By Abdur Rahman Chughtai (Pakistan, 1897-1975)
Watercolour on paper
Abdur Rahman Chughtai (1897–1975) was a painter and intellectual from Pakistan, who created his own unique, distinctive painting style influenced by Mughal art, miniature painting, Art Nouveau and Islamic art traditions. He is considered 'the first significant modern Muslim artist from South Asia', and the national artist of Pakistan. He was given the title of Khan Bahadur in 1934, awarded Pakistan's Hilal-i-Imtiaz in 1960, and the Presidential medal for Pride of Performance in 1968.
Chughtai's year of birth is given variously as 1894, 1897 and 1899, but the official family website has it as 21 September 1897. He was born in Lahore in the area known as 'Mohalla Chabuk Sawaran', the second son of Karim Bukhsh, in a family descended from generations of craftsmen, architects, and decorators. Chughtai briefly learnt naqqashi from his uncle Baba Miran Shah Naqqash at a local mosque. After completing his education at the Railway Technical School, Lahore, in 1911, Chughtai joined the Mayo School of Art, where Samarendranath Gupta, a pupil of Abanindranath Tagore was Vice-Principal. After leaving the school, he made a living for a while as a photographer and drawing teacher. He eventually became the head instructor in chromo-lithography at the Mayo School.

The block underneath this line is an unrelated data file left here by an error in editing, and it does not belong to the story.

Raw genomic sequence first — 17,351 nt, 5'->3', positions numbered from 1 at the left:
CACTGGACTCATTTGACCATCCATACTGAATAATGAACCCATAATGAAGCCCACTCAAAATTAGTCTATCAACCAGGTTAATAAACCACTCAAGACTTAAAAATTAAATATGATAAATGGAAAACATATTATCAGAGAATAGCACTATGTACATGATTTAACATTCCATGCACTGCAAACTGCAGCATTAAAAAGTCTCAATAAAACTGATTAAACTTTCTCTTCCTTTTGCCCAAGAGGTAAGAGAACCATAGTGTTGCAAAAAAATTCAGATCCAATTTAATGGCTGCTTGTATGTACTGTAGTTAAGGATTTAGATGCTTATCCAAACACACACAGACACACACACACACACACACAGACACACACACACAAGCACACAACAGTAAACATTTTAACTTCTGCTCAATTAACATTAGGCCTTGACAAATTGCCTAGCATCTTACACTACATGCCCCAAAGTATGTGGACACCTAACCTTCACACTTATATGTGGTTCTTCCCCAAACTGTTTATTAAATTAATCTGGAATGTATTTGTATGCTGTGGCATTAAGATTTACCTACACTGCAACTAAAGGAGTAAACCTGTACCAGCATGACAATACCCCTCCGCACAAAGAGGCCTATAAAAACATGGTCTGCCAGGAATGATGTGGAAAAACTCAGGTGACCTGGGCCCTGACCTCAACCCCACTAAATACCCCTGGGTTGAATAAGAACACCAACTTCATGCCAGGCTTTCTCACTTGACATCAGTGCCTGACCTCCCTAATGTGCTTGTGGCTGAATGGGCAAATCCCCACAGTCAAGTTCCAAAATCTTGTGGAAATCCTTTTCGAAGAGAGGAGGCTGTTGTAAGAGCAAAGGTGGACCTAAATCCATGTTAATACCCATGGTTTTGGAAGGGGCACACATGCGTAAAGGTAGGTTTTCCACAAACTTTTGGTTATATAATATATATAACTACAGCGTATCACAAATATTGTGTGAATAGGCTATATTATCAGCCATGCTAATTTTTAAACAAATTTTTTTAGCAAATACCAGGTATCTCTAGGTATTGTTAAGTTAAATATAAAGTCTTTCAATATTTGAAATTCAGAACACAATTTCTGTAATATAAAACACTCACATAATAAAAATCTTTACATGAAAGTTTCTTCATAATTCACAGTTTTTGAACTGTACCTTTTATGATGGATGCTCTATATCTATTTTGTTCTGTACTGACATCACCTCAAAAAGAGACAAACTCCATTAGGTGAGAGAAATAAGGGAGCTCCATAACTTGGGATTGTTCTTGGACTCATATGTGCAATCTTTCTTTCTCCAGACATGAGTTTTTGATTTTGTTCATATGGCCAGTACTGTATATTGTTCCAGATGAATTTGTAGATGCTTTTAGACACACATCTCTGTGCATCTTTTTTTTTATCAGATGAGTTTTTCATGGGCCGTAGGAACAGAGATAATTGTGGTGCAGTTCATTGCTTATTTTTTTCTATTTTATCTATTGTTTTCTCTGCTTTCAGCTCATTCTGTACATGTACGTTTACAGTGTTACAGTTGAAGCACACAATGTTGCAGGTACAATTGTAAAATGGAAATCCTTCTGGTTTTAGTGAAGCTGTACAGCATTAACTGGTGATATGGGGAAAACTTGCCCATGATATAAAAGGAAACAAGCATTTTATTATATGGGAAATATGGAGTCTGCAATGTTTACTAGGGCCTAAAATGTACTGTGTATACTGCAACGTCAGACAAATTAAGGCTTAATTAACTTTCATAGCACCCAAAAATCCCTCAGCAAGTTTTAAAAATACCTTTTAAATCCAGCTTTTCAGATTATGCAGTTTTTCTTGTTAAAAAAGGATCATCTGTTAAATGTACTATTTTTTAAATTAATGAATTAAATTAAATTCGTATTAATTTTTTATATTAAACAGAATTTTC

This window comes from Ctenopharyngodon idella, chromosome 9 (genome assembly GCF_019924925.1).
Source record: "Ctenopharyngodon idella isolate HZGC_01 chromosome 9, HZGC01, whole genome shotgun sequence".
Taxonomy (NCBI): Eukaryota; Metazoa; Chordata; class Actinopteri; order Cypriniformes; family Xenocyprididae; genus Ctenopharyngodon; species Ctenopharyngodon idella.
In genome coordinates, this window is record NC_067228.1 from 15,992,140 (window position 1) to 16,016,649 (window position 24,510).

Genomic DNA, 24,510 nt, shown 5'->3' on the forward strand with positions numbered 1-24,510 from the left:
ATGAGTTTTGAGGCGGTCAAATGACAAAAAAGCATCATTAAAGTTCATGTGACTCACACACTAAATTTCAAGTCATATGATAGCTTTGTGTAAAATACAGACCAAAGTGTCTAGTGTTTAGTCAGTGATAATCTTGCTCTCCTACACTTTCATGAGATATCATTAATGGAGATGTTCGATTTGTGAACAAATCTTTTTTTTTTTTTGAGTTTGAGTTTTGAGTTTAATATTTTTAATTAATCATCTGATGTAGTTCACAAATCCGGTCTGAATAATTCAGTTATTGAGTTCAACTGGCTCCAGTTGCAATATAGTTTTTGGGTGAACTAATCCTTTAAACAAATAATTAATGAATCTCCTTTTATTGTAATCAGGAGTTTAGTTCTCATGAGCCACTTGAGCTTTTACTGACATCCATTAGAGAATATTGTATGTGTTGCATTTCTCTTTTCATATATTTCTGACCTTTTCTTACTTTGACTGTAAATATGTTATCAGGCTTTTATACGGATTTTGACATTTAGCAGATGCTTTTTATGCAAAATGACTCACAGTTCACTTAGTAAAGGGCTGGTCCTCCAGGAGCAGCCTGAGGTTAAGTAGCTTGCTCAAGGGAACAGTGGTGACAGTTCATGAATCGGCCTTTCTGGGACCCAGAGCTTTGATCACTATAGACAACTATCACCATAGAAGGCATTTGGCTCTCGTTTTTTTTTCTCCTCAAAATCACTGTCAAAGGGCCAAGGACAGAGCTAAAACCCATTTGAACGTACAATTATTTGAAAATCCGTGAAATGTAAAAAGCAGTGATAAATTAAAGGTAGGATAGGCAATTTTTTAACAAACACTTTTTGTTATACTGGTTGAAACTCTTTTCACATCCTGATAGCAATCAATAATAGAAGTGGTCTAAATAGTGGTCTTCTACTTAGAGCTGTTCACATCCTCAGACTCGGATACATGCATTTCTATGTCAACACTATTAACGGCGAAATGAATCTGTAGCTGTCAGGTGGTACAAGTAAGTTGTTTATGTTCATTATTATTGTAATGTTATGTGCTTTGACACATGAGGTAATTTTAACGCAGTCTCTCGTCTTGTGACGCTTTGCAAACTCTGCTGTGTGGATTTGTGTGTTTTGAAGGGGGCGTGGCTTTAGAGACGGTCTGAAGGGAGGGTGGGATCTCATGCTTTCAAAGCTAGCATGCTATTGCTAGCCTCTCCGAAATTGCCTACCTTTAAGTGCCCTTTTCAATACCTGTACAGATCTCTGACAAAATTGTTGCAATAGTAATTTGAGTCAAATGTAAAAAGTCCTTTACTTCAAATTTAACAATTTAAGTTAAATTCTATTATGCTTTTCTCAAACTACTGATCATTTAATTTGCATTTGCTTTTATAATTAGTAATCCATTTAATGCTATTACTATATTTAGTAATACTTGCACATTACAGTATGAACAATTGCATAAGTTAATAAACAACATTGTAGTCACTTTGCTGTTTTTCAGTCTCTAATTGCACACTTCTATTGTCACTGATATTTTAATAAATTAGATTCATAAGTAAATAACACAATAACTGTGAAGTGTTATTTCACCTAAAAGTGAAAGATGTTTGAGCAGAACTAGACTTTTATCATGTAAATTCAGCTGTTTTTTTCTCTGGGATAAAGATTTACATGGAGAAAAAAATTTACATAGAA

Chughtai's early watercolours take off from the revivalism of the Bengal School of Art – his Jahanara and the Taj, for instance, shows the influence of Abanindranath's The Last Moments of Shah Jahan. By the 1940s he had created his own style, strongly influenced by Islamic art traditions, but retaining a feel of Art Nouveau. His subject matter was drawn from the legends, folklore and history of the Indo-Islamic world, as well as Punjab, Persia and the world of the Mughals. (Wikipedia)